It looks like the most popular YouTube video of Storm Large, by far, involves the song “8 Miles Wide,” which was part of her one-woman show. It’s basically a tribute to her vagina, which her lyrics indicate is only “…a metaphor for [my] super vigantastically mystical feminine goddess core.”
My selection below, on the other hand, has her performing with Pink Martini, in what is possibly the best example of her least out-there-ness:
You know what they say: Where there’s baptism by fire, there’s smoke. Or smoking.
Or something like that.
In the tenth season of the long-running TV series ER(1994-2009), Nurse Manager Abby Lockhart (Maura Tierney), now in her fourth year of medical school, is doing her psychiatry rotation. Unexpectedly, her supervisor tells her she can run the group therapy session all by herself.
Abby, who’s an on-again, off-again smoker, later tells another character, “I started smoking in the middle of the session today to get their attention. Pity I couldn’t finish that cigarette.”
Stop smoking with nicotine replacement strategies such as the “patch”—or not. Recent research into the attempts of real smokers to quit seems to show that these may not be very effective in the long-term.
This is just one of the latest reports, so common in health-related news, that could leave consumers bewildered. After all, there are many who prefer this method. But let’s face it: smoking, just like any other type of addiction, doesn’t have a one-size-fits-all remedy. Each individual must look at the various options and then decide what might work best for him or her.
Besides nicotine replacement, the options include acupuncture, hypnosis, aversion therapy, and cold turkey, to name just a few.
Stop smoking with the prescription of medications—or not. Below is a recent Saturday Night Live parody (with Kristen Wiig and Bill Hader) of an ad for Chantix, a real drug. Note: I present this as a general spoof of drug companies’ warnings about side effects and not as a potential disincentive to stop smoking using whatever methods feel appropriate for you.
In a previous post about scary boundary-breaking by therapists, I described the based-on-a-true-story film A Dangerous Method (2011), which wasn’t yet in theaters. Now it is, and in a couple months or so it will be released on DVD.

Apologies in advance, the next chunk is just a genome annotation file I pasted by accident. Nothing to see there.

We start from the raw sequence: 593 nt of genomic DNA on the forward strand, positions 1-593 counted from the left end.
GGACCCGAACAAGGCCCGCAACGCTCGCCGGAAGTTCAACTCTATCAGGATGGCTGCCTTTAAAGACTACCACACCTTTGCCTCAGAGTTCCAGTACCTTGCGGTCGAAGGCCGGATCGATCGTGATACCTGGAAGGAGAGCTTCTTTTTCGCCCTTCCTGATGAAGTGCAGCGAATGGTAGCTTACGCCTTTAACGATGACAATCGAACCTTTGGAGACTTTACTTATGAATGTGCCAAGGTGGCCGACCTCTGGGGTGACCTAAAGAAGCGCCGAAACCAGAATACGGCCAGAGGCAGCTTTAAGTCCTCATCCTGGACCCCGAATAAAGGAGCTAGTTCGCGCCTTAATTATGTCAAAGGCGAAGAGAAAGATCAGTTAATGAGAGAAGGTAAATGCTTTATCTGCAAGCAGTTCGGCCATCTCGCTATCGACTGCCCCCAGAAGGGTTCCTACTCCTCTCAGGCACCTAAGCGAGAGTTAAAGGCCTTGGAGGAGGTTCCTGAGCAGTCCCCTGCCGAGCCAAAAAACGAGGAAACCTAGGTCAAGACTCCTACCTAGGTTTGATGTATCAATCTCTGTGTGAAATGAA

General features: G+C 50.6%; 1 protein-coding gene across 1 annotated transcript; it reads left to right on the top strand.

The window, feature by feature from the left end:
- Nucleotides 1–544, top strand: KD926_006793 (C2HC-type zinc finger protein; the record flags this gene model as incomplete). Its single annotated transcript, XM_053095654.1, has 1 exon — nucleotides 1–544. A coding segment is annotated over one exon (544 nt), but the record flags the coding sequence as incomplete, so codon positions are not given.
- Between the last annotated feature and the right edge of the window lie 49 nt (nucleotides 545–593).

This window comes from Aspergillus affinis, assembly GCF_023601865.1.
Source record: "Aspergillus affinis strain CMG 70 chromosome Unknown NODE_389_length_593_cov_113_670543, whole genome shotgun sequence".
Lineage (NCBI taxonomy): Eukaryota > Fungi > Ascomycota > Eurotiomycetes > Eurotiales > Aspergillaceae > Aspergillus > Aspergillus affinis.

Today’s post will use excerpts from film reviews/articles to focus on the characterizations in the movie of the three depicted analysts: Freud, Jung, and Spielrein.
…a psychological tug of war between the father of modern psychiatry, Sigmund Freud (Viggo Mortenson), and his disciple Carl Jung (Michael Fassbender) over the mind and sex of an overwrought mental patient named Sabina Spielrein (Keira Knightley), a mad Russian with a craving for spanking. Whacking her on her naked bottom must have worked. She ended up, years later, analyzing patients of her own. Too bad she didn’t also analyze this movie. It would have saved so much wasted time.
(Ouch, Spielrein herself might have said.)
Lisa Kennedy, The Denver Post:
David Cronenberg’s elegant historical drama ‘A Dangerous Method’ begins and ends in a way that recalls one of Sigmund Freud’s better-known quotes.
‘Much has been gained,’ he told a patient, ‘if we succeed in turning your hysterical misery into common unhappiness.’
(In modern psychiatry there is no longer a diagnosis of “hysterical neurosis.” The current DSM uses “conversion disorder,” basically defined as the conversion of emotional issues into physical symptoms. For the upcoming revised edition of the DSM, “functional neurological disorder” is being considered as the next replacement term.)
…The protean Fassbender plays a proper Jung, steely yet agonized; Mortensen’s self-amused, paranoid Freud is a more unusual piece of work. Mind ablaze, he sees repression everywhere. The mystical Jung believes that nothing happens by accident; for Freud, all accidents have meaning.
(And for Spielrein, her therapy is an accident waiting to happen.)
Dr. Sandra Fenster, Ph.D., psychoanalyst (from a post on Psychology Today):
…Jung lost his objectivity–something an analyst cannot afford to do. With his patient, Sabina Spielrein, Jung’s own insatiable needs got the best of him; he confused them for hers. That is what analysis is not. And, that is the danger in the method.